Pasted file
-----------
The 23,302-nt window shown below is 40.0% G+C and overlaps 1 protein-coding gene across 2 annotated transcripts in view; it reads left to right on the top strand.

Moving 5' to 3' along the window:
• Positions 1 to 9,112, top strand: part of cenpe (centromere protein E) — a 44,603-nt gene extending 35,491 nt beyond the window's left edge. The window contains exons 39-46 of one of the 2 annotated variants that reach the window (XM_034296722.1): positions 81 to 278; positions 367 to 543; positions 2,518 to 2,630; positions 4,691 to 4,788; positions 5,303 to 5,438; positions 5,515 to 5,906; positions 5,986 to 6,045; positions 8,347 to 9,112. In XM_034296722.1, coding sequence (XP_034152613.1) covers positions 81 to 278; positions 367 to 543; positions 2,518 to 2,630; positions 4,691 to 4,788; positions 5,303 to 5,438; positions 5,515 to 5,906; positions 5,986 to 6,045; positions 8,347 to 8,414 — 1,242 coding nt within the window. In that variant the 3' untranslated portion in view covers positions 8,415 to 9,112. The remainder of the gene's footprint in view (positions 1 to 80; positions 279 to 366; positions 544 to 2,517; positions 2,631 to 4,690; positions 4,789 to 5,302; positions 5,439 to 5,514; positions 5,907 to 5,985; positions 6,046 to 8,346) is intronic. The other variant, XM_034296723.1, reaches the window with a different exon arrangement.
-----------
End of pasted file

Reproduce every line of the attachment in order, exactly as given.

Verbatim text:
The 23,302-nt window shown below is 40.0% G+C and overlaps 1 protein-coding gene across 2 annotated transcripts in view; it reads left to right on the top strand.

Moving 5' to 3' along the window:
• Positions 1 to 9,112, top strand: part of cenpe (centromere protein E) — a 44,603-nt gene extending 35,491 nt beyond the window's left edge. The window contains exons 39-46 of one of the 2 annotated variants that reach the window (XM_034296722.1): positions 81 to 278; positions 367 to 543; positions 2,518 to 2,630; positions 4,691 to 4,788; positions 5,303 to 5,438; positions 5,515 to 5,906; positions 5,986 to 6,045; positions 8,347 to 9,112. In XM_034296722.1, coding sequence (XP_034152613.1) covers positions 81 to 278; positions 367 to 543; positions 2,518 to 2,630; positions 4,691 to 4,788; positions 5,303 to 5,438; positions 5,515 to 5,906; positions 5,986 to 6,045; positions 8,347 to 8,414 — 1,242 coding nt within the window. In that variant the 3' untranslated portion in view covers positions 8,415 to 9,112. The remainder of the gene's footprint in view (positions 1 to 80; positions 279 to 366; positions 544 to 2,517; positions 2,631 to 4,690; positions 4,789 to 5,302; positions 5,439 to 5,514; positions 5,907 to 5,985; positions 6,046 to 8,346) is intronic. The other variant, XM_034296723.1, reaches the window with a different exon arrangement.